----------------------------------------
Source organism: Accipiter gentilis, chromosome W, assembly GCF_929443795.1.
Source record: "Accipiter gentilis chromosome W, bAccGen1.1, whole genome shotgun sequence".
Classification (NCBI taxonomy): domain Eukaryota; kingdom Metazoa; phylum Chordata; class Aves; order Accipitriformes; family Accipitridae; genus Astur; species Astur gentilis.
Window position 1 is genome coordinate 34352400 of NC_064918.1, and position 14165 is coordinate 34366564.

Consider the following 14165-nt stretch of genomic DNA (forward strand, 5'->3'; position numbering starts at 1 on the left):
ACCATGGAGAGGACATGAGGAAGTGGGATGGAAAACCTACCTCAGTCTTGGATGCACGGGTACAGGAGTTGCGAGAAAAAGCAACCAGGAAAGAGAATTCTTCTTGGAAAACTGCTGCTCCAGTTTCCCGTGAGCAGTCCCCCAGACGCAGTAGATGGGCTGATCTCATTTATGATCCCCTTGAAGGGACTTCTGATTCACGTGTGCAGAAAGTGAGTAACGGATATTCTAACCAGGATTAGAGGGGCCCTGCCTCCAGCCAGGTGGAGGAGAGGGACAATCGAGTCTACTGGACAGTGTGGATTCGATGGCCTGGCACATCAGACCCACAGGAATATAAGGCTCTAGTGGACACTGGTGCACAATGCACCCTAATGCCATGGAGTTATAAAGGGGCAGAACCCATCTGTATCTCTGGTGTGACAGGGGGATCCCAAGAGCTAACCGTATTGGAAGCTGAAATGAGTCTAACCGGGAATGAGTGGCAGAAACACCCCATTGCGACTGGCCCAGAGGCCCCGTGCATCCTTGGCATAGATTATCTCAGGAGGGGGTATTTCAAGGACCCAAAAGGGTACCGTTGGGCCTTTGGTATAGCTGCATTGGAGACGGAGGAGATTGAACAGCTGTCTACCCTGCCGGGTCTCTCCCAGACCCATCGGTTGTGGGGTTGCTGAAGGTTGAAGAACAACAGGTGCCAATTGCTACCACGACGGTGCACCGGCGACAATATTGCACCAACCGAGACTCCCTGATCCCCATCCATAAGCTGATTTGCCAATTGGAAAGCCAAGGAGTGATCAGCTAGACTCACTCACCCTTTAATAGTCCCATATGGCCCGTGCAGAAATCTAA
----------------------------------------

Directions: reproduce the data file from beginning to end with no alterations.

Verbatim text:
Source organism: Accipiter gentilis, chromosome W, assembly GCF_929443795.1.
Source record: "Accipiter gentilis chromosome W, bAccGen1.1, whole genome shotgun sequence".
Classification (NCBI taxonomy): domain Eukaryota; kingdom Metazoa; phylum Chordata; class Aves; order Accipitriformes; family Accipitridae; genus Astur; species Astur gentilis.
Window position 1 is genome coordinate 34352400 of NC_064918.1, and position 14165 is coordinate 34366564.

Consider the following 14165-nt stretch of genomic DNA (forward strand, 5'->3'; position numbering starts at 1 on the left):
ACCATGGAGAGGACATGAGGAAGTGGGATGGAAAACCTACCTCAGTCTTGGATGCACGGGTACAGGAGTTGCGAGAAAAAGCAACCAGGAAAGAGAATTCTTCTTGGAAAACTGCTGCTCCAGTTTCCCGTGAGCAGTCCCCCAGACGCAGTAGATGGGCTGATCTCATTTATGATCCCCTTGAAGGGACTTCTGATTCACGTGTGCAGAAAGTGAGTAACGGATATTCTAACCAGGATTAGAGGGGCCCTGCCTCCAGCCAGGTGGAGGAGAGGGACAATCGAGTCTACTGGACAGTGTGGATTCGATGGCCTGGCACATCAGACCCACAGGAATATAAGGCTCTAGTGGACACTGGTGCACAATGCACCCTAATGCCATGGAGTTATAAAGGGGCAGAACCCATCTGTATCTCTGGTGTGACAGGGGGATCCCAAGAGCTAACCGTATTGGAAGCTGAAATGAGTCTAACCGGGAATGAGTGGCAGAAACACCCCATTGCGACTGGCCCAGAGGCCCCGTGCATCCTTGGCATAGATTATCTCAGGAGGGGGTATTTCAAGGACCCAAAAGGGTACCGTTGGGCCTTTGGTATAGCTGCATTGGAGACGGAGGAGATTGAACAGCTGTCTACCCTGCCGGGTCTCTCCCAGACCCATCGGTTGTGGGGTTGCTGAAGGTTGAAGAACAACAGGTGCCAATTGCTACCACGACGGTGCACCGGCGACAATATTGCACCAACCGAGACTCCCTGATCCCCATCCATAAGCTGATTTGCCAATTGGAAAGCCAAGGAGTGATCAGCTAGACTCACTCACCCTTTAATAGTCCCATATGGCCCGTGCAGAAATCTAA